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Dentists recommend annual oral cancer screenings

February 28, 2011|from KY3 News | lrose@ky3.com

Early detection is the key to fighting cancer.  One common cancer is often missed because no one is looking.
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 A recent gum disease diagnosis has Rita Mizrahi concerned about another issue: oral cancer.

"I'm sure oral cancer is also important to get screened," said Mizrahi.

She's right.  In the past, older men were the target population.  Now, everyone is at risk. "

Most of us don't realize that every day 100 people are diagnosed with oral cancer," said periodontist Dr. Greg Diamond. 

Oral cancer risk factors include:  tobacco use, alcohol consumption, UV or X-ray exposure and a new player -- the human papilloma virus.   

"We're all prone to the HPV virus.  There's no longer, 'who's prone to developing oral cancer?' Everybody in the world today is prone to oral cancer," said Diamond.

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Lesions, bumps or sores can appear anywhere in the mouth or throat.

"They have a white-ish appearance, they have a reddish appearance, not necessarily bumpy, not painful," said periodontist Dr. Mark Schlesinger.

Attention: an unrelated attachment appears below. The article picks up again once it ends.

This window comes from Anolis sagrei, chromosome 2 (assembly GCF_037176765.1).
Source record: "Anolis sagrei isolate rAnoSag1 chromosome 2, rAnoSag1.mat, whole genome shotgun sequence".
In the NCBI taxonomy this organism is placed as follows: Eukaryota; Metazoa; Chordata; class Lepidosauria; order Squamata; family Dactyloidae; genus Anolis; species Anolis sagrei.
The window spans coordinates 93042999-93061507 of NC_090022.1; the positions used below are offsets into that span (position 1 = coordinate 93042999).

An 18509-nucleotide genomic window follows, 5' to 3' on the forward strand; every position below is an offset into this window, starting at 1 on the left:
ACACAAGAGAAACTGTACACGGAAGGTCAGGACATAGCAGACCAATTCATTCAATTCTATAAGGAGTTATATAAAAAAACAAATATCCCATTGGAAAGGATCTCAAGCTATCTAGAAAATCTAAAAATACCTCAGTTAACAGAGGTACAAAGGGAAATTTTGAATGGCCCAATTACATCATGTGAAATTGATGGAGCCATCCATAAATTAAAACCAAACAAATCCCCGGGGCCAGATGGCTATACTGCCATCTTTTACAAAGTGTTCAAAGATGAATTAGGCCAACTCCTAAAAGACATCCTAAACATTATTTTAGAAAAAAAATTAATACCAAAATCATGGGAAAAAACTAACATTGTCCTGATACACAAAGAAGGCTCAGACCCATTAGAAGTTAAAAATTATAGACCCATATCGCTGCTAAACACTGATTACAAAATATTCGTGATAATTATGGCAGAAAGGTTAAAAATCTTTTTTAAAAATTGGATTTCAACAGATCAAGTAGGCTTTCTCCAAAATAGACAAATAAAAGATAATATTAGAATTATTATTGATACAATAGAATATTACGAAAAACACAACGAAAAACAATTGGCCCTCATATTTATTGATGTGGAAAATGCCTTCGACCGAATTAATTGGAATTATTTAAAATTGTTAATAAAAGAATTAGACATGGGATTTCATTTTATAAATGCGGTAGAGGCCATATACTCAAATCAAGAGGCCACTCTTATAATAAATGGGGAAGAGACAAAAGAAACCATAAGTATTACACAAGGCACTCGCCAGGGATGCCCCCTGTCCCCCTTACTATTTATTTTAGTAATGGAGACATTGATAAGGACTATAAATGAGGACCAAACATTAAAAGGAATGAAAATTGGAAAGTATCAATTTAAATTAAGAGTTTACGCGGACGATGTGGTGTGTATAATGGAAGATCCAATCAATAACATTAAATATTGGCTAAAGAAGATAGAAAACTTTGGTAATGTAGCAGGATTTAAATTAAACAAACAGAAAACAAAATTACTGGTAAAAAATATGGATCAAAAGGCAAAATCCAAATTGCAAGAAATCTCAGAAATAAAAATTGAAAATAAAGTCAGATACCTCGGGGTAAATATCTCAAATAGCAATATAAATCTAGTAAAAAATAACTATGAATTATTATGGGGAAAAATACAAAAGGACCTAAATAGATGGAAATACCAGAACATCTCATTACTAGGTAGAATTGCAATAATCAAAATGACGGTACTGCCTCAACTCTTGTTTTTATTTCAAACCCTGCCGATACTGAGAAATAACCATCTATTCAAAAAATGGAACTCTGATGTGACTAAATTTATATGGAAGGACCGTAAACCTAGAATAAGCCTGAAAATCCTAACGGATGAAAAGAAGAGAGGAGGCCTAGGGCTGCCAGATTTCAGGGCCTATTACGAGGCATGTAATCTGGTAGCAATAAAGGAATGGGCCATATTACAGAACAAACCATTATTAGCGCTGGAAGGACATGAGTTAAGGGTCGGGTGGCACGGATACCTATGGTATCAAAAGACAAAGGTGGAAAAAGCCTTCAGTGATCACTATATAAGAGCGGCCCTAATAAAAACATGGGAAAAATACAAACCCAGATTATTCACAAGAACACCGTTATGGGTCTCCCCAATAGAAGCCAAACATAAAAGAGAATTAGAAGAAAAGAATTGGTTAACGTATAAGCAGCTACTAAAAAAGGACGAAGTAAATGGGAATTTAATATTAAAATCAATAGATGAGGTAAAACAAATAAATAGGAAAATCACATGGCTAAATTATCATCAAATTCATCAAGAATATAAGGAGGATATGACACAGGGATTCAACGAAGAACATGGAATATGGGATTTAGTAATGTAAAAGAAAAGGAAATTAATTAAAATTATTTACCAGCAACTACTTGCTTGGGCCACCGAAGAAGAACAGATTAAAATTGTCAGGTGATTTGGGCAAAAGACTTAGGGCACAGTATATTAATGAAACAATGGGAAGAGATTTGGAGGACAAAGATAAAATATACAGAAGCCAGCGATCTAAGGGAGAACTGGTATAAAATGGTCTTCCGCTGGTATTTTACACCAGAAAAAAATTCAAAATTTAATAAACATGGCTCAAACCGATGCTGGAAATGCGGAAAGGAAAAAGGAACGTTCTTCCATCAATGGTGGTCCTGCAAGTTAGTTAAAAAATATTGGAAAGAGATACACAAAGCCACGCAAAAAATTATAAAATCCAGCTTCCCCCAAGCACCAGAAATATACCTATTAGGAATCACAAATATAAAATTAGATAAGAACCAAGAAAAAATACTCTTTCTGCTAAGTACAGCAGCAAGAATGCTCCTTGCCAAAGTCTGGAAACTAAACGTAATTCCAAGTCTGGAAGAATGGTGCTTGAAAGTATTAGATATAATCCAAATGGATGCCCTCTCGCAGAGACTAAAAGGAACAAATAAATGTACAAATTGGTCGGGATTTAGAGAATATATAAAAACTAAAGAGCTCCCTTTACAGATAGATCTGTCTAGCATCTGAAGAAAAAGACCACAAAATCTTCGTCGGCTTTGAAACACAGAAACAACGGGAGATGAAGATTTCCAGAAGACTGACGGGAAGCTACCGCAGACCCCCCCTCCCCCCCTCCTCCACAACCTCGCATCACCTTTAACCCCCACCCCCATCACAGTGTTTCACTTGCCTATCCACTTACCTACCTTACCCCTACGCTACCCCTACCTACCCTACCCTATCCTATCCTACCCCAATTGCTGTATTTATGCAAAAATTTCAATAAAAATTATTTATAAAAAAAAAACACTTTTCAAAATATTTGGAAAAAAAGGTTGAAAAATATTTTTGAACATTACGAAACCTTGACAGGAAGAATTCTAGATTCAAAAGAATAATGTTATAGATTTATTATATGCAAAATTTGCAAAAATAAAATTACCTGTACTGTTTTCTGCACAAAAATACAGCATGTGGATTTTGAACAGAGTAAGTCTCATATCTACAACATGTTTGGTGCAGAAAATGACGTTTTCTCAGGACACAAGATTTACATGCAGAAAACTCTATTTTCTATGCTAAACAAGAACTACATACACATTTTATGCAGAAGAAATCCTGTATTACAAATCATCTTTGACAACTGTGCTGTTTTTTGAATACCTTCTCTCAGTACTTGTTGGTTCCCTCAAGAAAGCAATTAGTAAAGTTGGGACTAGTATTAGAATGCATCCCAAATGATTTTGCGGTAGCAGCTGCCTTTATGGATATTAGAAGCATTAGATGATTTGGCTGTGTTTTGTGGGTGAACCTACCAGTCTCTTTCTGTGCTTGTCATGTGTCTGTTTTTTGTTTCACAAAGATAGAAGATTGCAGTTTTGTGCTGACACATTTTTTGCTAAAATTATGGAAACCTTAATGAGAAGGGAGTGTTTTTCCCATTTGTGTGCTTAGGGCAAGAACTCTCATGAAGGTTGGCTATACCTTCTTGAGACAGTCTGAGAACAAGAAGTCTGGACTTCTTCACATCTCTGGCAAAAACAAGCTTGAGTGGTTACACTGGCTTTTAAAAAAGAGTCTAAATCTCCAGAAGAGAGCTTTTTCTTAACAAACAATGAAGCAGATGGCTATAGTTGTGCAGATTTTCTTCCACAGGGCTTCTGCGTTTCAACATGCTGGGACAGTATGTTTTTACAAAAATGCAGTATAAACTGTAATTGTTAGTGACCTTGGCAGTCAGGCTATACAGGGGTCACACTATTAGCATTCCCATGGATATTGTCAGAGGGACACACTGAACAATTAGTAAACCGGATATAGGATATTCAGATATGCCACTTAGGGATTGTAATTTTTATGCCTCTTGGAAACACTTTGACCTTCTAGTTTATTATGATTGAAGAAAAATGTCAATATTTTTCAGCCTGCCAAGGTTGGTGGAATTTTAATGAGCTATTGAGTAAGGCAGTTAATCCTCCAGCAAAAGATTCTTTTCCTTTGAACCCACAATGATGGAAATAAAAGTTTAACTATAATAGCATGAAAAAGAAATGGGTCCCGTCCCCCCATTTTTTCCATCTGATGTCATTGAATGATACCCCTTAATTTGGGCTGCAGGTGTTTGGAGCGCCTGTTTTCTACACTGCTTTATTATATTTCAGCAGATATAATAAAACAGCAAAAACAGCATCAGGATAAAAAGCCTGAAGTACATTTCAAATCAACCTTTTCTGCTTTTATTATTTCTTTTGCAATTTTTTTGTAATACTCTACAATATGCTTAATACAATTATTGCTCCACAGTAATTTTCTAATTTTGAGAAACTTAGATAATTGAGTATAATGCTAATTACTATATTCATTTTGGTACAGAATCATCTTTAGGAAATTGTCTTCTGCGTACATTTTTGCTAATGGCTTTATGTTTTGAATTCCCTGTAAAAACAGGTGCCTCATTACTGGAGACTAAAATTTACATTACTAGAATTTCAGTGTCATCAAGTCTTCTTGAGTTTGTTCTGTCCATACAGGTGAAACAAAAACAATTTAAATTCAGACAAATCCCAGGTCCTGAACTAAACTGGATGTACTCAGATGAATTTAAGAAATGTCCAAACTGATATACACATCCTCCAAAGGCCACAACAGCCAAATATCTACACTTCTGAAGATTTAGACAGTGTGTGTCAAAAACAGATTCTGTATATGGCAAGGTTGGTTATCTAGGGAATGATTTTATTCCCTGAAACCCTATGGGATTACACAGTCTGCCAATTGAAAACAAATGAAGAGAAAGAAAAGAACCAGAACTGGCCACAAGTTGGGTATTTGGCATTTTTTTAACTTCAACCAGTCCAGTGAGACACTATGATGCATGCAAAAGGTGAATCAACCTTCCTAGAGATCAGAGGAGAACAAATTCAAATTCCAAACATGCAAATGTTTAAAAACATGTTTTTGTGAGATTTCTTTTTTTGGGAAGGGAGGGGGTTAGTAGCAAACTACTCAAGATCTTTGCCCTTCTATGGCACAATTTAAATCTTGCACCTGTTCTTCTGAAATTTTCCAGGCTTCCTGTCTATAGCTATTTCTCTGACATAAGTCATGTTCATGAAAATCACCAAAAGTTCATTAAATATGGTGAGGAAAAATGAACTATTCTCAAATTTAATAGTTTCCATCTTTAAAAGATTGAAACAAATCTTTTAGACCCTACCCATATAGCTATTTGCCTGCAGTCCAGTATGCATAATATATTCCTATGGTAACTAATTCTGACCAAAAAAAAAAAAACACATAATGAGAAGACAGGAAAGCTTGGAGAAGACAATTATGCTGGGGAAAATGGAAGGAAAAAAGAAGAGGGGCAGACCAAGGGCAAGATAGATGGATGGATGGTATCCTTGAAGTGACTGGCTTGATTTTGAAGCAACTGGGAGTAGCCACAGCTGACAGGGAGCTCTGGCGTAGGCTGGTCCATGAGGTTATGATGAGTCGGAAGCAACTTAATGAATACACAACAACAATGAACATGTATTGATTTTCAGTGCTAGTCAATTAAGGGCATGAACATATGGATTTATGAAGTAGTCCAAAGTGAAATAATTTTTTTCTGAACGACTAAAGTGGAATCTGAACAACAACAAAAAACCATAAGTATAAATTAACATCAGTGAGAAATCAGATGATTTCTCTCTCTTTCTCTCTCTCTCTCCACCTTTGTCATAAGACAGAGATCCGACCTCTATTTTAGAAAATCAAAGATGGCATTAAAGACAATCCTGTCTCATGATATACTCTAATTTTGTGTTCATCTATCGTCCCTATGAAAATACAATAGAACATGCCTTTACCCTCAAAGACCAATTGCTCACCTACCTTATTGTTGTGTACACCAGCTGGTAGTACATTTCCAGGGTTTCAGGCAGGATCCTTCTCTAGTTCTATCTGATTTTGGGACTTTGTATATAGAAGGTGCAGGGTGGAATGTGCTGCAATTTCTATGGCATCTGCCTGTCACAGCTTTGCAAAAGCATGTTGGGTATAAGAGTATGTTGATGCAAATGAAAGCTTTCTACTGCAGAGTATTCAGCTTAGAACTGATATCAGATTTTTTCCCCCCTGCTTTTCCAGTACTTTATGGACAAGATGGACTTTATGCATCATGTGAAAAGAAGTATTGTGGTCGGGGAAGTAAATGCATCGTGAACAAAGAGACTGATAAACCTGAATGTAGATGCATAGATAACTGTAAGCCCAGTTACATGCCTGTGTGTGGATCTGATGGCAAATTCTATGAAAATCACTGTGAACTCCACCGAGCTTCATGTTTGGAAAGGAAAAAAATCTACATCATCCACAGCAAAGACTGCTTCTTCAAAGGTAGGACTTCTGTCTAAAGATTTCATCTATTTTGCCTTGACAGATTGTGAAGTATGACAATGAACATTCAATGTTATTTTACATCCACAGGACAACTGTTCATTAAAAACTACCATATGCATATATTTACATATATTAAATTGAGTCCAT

In addition to keeping tabs yourself, your dentist should do an oral cancer screening at least once a year.  

"And not just a visual inspection. Like something that involves that feeling, that touching, they're moving the tongue around. You have to look in-depth in the mouth in order to visualize the cancer," said Schlesinger.   

And if a lesion is detected, there is a plan.   

"We can then either watch these lesions for periods of time, retest them, and eventually refer out or biopsy them within our office to determine if there is treatment, determine what stage they're in and what type of treatment," said Diamond.

Early detection is the key to beating oral cancer.  If you have an odd bump or sore in your mouth, watch it for two weeks.  If it's still there, make an appointment with your dentist.

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